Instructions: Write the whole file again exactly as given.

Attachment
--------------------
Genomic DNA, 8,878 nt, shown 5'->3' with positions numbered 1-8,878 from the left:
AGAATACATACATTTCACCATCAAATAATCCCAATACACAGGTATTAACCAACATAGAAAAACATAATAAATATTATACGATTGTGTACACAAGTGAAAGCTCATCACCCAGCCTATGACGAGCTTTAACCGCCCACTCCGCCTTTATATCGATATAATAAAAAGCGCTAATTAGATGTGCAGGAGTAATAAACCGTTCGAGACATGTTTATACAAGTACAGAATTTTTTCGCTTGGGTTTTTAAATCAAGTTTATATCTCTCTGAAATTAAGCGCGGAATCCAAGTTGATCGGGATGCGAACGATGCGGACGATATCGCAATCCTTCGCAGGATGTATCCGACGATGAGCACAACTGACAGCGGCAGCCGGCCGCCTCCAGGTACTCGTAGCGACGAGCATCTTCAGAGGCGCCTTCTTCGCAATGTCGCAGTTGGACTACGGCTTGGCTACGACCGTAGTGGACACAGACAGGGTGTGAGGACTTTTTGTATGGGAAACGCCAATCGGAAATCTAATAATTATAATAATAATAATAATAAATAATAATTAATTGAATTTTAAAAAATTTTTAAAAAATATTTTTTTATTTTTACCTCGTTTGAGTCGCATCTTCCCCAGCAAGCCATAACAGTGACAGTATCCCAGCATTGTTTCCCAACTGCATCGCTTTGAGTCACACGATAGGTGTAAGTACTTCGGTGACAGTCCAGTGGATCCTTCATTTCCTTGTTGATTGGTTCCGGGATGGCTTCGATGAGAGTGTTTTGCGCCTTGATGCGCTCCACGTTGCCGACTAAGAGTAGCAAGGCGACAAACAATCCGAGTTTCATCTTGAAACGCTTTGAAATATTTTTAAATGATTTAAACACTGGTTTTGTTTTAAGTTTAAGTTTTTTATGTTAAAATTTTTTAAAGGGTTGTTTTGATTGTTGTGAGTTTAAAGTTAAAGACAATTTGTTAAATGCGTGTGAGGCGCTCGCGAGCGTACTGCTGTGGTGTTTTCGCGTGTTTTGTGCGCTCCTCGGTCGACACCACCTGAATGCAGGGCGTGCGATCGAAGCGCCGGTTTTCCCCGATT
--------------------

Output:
Genomic DNA, 8,878 nt, shown 5'->3' with positions numbered 1-8,878 from the left:
AGAATACATACATTTCACCATCAAATAATCCCAATACACAGGTATTAACCAACATAGAAAAACATAATAAATATTATACGATTGTGTACACAAGTGAAAGCTCATCACCCAGCCTATGACGAGCTTTAACCGCCCACTCCGCCTTTATATCGATATAATAAAAAGCGCTAATTAGATGTGCAGGAGTAATAAACCGTTCGAGACATGTTTATACAAGTACAGAATTTTTTCGCTTGGGTTTTTAAATCAAGTTTATATCTCTCTGAAATTAAGCGCGGAATCCAAGTTGATCGGGATGCGAACGATGCGGACGATATCGCAATCCTTCGCAGGATGTATCCGACGATGAGCACAACTGACAGCGGCAGCCGGCCGCCTCCAGGTACTCGTAGCGACGAGCATCTTCAGAGGCGCCTTCTTCGCAATGTCGCAGTTGGACTACGGCTTGGCTACGACCGTAGTGGACACAGACAGGGTGTGAGGACTTTTTGTATGGGAAACGCCAATCGGAAATCTAATAATTATAATAATAATAATAATAAATAATAATTAATTGAATTTTAAAAAATTTTTAAAAAATATTTTTTTATTTTTACCTCGTTTGAGTCGCATCTTCCCCAGCAAGCCATAACAGTGACAGTATCCCAGCATTGTTTCCCAACTGCATCGCTTTGAGTCACACGATAGGTGTAAGTACTTCGGTGACAGTCCAGTGGATCCTTCATTTCCTTGTTGATTGGTTCCGGGATGGCTTCGATGAGAGTGTTTTGCGCCTTGATGCGCTCCACGTTGCCGACTAAGAGTAGCAAGGCGACAAACAATCCGAGTTTCATCTTGAAACGCTTTGAAATATTTTTAAATGATTTAAACACTGGTTTTGTTTTAAGTTTAAGTTTTTTATGTTAAAATTTTTTAAAGGGTTGTTTTGATTGTTGTGAGTTTAAAGTTAAAGACAATTTGTTAAATGCGTGTGAGGCGCTCGCGAGCGTACTGCTGTGGTGTTTTCGCGTGTTTTGTGCGCTCCTCGGTCGACACCACCTGAATGCAGGGCGTGCGATCGAAGCGCCGGTTTTCCCCGATT